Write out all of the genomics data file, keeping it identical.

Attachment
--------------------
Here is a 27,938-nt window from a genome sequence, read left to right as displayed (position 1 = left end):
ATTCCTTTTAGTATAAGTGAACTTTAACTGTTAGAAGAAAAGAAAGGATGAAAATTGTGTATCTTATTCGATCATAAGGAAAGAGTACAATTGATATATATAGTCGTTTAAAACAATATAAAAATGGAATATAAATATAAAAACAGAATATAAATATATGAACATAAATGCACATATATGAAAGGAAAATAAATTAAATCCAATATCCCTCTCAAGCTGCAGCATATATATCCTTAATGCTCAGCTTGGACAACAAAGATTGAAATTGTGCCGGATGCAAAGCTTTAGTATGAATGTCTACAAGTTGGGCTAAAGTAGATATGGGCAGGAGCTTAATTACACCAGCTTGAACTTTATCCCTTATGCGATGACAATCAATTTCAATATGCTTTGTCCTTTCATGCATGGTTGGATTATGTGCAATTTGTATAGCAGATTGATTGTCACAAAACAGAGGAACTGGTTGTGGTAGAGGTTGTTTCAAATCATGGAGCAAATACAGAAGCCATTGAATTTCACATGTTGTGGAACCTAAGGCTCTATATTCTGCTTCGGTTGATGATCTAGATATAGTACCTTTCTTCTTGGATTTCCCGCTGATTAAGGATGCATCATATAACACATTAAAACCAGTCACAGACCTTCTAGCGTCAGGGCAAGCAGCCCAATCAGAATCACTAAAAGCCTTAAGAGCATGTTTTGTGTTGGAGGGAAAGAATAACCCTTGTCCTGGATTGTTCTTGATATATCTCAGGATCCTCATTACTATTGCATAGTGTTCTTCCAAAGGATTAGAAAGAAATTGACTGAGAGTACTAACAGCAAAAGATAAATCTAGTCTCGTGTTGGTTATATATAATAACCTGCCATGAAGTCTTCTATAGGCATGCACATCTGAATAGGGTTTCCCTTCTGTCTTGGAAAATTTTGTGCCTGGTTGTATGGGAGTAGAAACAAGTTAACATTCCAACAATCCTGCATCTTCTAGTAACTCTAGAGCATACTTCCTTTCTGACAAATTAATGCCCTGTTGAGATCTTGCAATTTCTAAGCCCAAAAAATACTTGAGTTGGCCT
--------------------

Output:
Here is a 27,938-nt window from a genome sequence, read left to right as displayed (position 1 = left end):
ATTCCTTTTAGTATAAGTGAACTTTAACTGTTAGAAGAAAAGAAAGGATGAAAATTGTGTATCTTATTCGATCATAAGGAAAGAGTACAATTGATATATATAGTCGTTTAAAACAATATAAAAATGGAATATAAATATAAAAACAGAATATAAATATATGAACATAAATGCACATATATGAAAGGAAAATAAATTAAATCCAATATCCCTCTCAAGCTGCAGCATATATATCCTTAATGCTCAGCTTGGACAACAAAGATTGAAATTGTGCCGGATGCAAAGCTTTAGTATGAATGTCTACAAGTTGGGCTAAAGTAGATATGGGCAGGAGCTTAATTACACCAGCTTGAACTTTATCCCTTATGCGATGACAATCAATTTCAATATGCTTTGTCCTTTCATGCATGGTTGGATTATGTGCAATTTGTATAGCAGATTGATTGTCACAAAACAGAGGAACTGGTTGTGGTAGAGGTTGTTTCAAATCATGGAGCAAATACAGAAGCCATTGAATTTCACATGTTGTGGAACCTAAGGCTCTATATTCTGCTTCGGTTGATGATCTAGATATAGTACCTTTCTTCTTGGATTTCCCGCTGATTAAGGATGCATCATATAACACATTAAAACCAGTCACAGACCTTCTAGCGTCAGGGCAAGCAGCCCAATCAGAATCACTAAAAGCCTTAAGAGCATGTTTTGTGTTGGAGGGAAAGAATAACCCTTGTCCTGGATTGTTCTTGATATATCTCAGGATCCTCATTACTATTGCATAGTGTTCTTCCAAAGGATTAGAAAGAAATTGACTGAGAGTACTAACAGCAAAAGATAAATCTAGTCTCGTGTTGGTTATATATAATAACCTGCCATGAAGTCTTCTATAGGCATGCACATCTGAATAGGGTTTCCCTTCTGTCTTGGAAAATTTTGTGCCTGGTTGTATGGGAGTAGAAACAAGTTAACATTCCAACAATCCTGCATCTTCTAGTAACTCTAGAGCATACTTCCTTTCTGACAAATTAATGCCCTGTTGAGATCTTGCAATTTCTAAGCCCAAAAAATACTTGAGTTGGCCT